Law | Opinion

Steve Russell: Take fight over sacred Apache site to higher court

Supporters rally at Oak Flat, a sacred Apache site in Arizona. Photo from Facebook

Judge and professor Steve Russell, a member of the Cherokee Nation, urges the San Carlos Apache Tribe and other Apache tribes to take their battle to Save Oak Flat to an international human rights court:
Hundreds of Apaches are occupying Oak Flat, a sacred site to Apache people since long before the state of Arizona, where Oak Flat lies, existed. The occupation is an effort to prevent the destruction of Oak Flat by an Australian transnational mining corporation that got the rights to it in a shady deal engineered by the two U.S. Senators and a Congressman from Arizona. The Apaches, courting arrest, have asked for people of faith to back them up. At a protest rally in February, individuals from at least five other tribes appeared to back up the San Carlos Apaches. The New York Times published an op-ed backing them up, calling the Oak Flat deal “sneakily anti-democratic even by congressional standards.”

Senators John McCain and Jeff Flake and Rep. Paul Gosar, all Republicans, engineered the gifting of Oak Flat to Rio Tinto with an amendment to a “must pass” defense bill at the last moment, when there could be no debate. The imminent destruction of Oak Flat is a product of the colonial government, so there’s little chance that government’s legal system will back up the Apaches.

What if international law would back them up? What if they could appeal to a higher court?

The American Convention on Human Rights aspired to establish “a system of personal liberty and social justice based on respect for the essential rights of man.” This multilateral treaty was opened for signature in 1969 under the auspices of the Organization of American States. The OAS was established in 1948 with the United States and 20 other states as charter members. Canada finally joined in 1990, and the OAS headquarters is in Washington, D.C.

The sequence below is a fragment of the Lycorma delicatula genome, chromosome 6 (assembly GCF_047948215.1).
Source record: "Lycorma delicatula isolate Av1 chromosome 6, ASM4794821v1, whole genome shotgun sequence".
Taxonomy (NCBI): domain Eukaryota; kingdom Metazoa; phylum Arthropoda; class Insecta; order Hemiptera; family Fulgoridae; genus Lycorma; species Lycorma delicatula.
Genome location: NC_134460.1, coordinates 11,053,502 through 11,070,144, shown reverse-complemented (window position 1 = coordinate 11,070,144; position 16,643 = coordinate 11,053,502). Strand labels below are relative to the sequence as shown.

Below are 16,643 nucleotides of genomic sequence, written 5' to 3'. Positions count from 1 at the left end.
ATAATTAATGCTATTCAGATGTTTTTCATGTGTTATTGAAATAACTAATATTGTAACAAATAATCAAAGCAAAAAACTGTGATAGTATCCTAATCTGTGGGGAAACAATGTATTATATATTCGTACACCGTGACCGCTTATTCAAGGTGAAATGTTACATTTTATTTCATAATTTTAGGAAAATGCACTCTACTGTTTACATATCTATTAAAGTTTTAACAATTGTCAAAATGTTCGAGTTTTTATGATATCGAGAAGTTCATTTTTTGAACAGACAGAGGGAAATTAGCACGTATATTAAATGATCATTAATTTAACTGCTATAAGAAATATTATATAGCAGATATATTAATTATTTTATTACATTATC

Article 20 of the American Convention on Human Rights protects freedom of conscience and religion, a freedom that the Apaches cannot enjoy with their sacred sites destroyed. Article 23 protects the right to participate in the colonial governments, a right denied in the underhanded way the gift to Rio Tinto was accomplished. Article 25 promises “judicial protection” against acts that “violate the fundamental rights recognized... by this Convention, even though such violation may have been committed by persons acting in the course of their official duties.”

Get the Story:
Steve Russell: Take Oak Flat to a Higher Court: Why US & Canada Fear Human Rights Courts (Indian Country Today 6/1)

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